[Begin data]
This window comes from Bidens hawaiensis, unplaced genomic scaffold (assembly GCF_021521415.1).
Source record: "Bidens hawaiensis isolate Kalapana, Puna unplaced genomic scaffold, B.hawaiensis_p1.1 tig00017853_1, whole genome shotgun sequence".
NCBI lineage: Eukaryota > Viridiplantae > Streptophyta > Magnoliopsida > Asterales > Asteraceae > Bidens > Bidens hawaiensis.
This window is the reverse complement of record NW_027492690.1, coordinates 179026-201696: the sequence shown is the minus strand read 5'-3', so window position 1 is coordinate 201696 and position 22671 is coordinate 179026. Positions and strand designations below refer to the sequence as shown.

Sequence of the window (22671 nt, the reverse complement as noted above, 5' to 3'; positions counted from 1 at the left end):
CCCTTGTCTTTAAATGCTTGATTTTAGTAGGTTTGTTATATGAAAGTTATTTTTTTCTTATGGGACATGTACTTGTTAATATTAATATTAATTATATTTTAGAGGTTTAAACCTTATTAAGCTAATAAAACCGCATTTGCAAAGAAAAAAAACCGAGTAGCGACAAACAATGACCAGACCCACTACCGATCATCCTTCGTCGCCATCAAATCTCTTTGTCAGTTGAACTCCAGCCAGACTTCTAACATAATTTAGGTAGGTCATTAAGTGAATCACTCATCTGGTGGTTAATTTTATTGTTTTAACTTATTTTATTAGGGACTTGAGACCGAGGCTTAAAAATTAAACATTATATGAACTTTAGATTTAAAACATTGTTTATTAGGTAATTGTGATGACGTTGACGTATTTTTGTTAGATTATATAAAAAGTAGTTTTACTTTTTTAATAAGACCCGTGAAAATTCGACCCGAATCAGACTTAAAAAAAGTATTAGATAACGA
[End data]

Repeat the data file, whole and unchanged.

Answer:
This window comes from Bidens hawaiensis, unplaced genomic scaffold (assembly GCF_021521415.1).
Source record: "Bidens hawaiensis isolate Kalapana, Puna unplaced genomic scaffold, B.hawaiensis_p1.1 tig00017853_1, whole genome shotgun sequence".
NCBI lineage: Eukaryota > Viridiplantae > Streptophyta > Magnoliopsida > Asterales > Asteraceae > Bidens > Bidens hawaiensis.
This window is the reverse complement of record NW_027492690.1, coordinates 179026-201696: the sequence shown is the minus strand read 5'-3', so window position 1 is coordinate 201696 and position 22671 is coordinate 179026. Positions and strand designations below refer to the sequence as shown.

Sequence of the window (22671 nt, the reverse complement as noted above, 5' to 3'; positions counted from 1 at the left end):
CCCTTGTCTTTAAATGCTTGATTTTAGTAGGTTTGTTATATGAAAGTTATTTTTTTCTTATGGGACATGTACTTGTTAATATTAATATTAATTATATTTTAGAGGTTTAAACCTTATTAAGCTAATAAAACCGCATTTGCAAAGAAAAAAAACCGAGTAGCGACAAACAATGACCAGACCCACTACCGATCATCCTTCGTCGCCATCAAATCTCTTTGTCAGTTGAACTCCAGCCAGACTTCTAACATAATTTAGGTAGGTCATTAAGTGAATCACTCATCTGGTGGTTAATTTTATTGTTTTAACTTATTTTATTAGGGACTTGAGACCGAGGCTTAAAAATTAAACATTATATGAACTTTAGATTTAAAACATTGTTTATTAGGTAATTGTGATGACGTTGACGTATTTTTGTTAGATTATATAAAAAGTAGTTTTACTTTTTTAATAAGACCCGTGAAAATTCGACCCGAATCAGACTTAAAAAAAGTATTAGATAACGA